The power to ensure Government keeps gender issues at the forefront is in the hands of women.
Director of Gender Affairs, Patricia Hackett-Codrington told a workshop of mostly women leaders this morning that over the years the number of women going up for elections had been small, but there had been a steady increase and others were taking decisive steps.
She was speaking at a workshop by the Caribbean Institute of Women in Leadership, the National Organisation of Women and UN Women on Transformational Leadership and Gender Justice at UN House.
Hackett-Codrington said a study by the Pew Research Centre in 2008 on social and demographic trends had shown that women scored higher in areas of honesty, intelligence and a few other traits, than men.
“This same survey showed that in an era when women had made sweeping strides in educational attainment and workforce participation, relatively few had made the journey all the way to the highest levels of political or corporate leadership,” she added.
“It also shows that gender discrimination, resistance to change, and a self-serving ‘old boys club’ were the reasons for the relative scarcity of women at the top.”
Women, she said, were shown to stand up for principles in the face of political pressure, were able to work out compromises, keep government honest and represent the interests of their constituents.
“Women have within their power the ability to encourage other women to fight against oppression. As women they have both affluence and influence but most of all they have the power of persuasion. They have the capacity to ensure that governments fulfill their international agreements and to ensure that gender issues are kept in the forefront,” said the Director.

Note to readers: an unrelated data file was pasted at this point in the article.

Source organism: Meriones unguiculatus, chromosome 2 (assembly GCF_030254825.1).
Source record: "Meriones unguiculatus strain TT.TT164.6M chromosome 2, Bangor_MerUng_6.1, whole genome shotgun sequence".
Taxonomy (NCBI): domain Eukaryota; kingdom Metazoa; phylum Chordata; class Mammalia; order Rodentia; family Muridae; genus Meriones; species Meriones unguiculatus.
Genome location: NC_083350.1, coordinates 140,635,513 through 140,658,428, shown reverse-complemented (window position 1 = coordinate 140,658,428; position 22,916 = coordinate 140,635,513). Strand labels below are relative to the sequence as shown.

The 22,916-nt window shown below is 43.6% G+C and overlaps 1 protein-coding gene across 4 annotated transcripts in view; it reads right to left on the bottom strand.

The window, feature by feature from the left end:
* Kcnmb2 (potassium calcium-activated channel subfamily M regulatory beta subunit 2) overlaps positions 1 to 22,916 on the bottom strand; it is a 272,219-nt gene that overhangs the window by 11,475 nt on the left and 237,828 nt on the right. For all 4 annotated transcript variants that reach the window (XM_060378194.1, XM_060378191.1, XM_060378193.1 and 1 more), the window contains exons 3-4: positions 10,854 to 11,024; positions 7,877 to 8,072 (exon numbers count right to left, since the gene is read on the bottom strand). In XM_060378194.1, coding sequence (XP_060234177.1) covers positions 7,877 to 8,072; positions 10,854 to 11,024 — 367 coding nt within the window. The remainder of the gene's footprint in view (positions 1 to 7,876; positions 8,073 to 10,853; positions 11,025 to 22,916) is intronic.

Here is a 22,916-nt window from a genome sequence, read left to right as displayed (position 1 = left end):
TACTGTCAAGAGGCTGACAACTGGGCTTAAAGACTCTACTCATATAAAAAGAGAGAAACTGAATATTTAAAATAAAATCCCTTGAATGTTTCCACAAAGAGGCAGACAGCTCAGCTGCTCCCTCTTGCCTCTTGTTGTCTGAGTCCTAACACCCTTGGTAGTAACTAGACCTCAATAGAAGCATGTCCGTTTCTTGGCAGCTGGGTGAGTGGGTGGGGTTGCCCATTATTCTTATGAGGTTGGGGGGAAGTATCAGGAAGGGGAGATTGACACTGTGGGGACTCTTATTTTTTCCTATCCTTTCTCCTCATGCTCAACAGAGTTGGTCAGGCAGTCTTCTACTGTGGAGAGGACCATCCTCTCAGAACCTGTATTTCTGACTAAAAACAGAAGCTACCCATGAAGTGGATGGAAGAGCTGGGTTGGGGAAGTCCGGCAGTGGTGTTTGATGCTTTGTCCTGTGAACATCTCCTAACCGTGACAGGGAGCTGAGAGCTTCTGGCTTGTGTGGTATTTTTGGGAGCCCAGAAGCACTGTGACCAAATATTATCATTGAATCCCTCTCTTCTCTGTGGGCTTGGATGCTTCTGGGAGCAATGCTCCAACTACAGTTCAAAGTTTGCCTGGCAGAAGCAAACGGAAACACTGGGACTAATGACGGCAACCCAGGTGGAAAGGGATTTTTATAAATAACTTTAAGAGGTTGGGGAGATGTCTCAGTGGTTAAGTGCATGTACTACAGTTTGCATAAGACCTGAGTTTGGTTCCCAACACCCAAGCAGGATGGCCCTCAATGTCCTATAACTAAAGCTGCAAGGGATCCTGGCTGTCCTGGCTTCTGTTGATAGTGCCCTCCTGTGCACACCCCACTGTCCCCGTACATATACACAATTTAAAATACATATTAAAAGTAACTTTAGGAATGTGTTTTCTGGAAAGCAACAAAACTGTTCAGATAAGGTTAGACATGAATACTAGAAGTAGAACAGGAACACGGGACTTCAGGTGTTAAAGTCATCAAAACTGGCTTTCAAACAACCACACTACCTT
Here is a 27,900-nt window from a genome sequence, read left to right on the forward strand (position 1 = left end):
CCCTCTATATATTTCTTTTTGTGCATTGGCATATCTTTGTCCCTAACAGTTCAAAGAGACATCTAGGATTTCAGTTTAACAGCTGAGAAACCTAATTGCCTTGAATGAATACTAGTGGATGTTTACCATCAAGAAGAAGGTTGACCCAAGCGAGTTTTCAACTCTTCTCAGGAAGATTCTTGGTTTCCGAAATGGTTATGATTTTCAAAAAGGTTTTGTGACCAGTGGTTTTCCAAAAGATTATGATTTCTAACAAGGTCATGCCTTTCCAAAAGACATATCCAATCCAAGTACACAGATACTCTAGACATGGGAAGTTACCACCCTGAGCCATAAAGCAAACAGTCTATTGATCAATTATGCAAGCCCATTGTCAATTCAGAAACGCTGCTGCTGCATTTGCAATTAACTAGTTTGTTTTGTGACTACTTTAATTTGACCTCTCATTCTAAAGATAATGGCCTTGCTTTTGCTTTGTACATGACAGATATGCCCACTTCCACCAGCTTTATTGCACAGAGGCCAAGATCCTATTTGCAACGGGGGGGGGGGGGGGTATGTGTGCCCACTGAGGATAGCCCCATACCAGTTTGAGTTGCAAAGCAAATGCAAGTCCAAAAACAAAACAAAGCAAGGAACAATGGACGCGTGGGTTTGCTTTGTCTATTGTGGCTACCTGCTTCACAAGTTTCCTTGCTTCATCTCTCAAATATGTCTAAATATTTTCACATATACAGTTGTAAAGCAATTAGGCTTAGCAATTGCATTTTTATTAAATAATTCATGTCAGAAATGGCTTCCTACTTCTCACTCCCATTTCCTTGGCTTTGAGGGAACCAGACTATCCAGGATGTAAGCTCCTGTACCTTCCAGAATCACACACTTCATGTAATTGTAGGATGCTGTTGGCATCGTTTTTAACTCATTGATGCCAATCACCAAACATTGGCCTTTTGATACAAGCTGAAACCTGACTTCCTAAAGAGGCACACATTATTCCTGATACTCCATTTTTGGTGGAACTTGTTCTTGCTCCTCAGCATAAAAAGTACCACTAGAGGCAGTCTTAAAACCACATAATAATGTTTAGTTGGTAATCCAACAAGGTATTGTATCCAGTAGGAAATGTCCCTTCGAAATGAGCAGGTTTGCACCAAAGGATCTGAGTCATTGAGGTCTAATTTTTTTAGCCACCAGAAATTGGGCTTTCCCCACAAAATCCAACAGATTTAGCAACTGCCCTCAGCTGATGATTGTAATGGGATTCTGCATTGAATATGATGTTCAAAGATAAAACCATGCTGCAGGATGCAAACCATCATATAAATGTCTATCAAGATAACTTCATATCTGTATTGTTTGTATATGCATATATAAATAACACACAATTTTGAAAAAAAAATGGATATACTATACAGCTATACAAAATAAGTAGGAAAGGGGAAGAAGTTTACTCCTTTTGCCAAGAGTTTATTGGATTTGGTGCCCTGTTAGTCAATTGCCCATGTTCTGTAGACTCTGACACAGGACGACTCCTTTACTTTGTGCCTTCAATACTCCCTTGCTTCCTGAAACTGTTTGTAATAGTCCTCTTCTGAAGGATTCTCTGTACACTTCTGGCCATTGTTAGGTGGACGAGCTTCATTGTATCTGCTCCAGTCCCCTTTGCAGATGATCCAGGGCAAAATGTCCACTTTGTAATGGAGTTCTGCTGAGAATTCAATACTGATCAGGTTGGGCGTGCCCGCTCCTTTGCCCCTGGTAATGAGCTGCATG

Acting Director of UN Women, Joan French told participants that the promotion of change towards gender equity was fundamental to strengthening the democracies of the Caribbean.
“Despite democratic traditions characterised by regular elections, peaceful transfer of power and relatively high levels of voter participation, women continue to struggle for basic human rights and the full implementation of international and national commitments to gender equality, including laws and programmes for protection from gender-based violence. Reproductive health and rights of women constitute an ongoing challenge in many Caribbean countries.
“In the economic area the contribution and recognition of women’s labour is limited, and women still encounter discrimination in access to the facilitating mechanisms for economic empowerment and trade. Yet sustainable development can only be adequately promoted and assured through the full participation of all citizens in governance and national decision-making,” she said.
The workshop, she said, was the first in a series to be held here, and similar events were scheduled for Grenada and Trinidad and Tobago. (LB)
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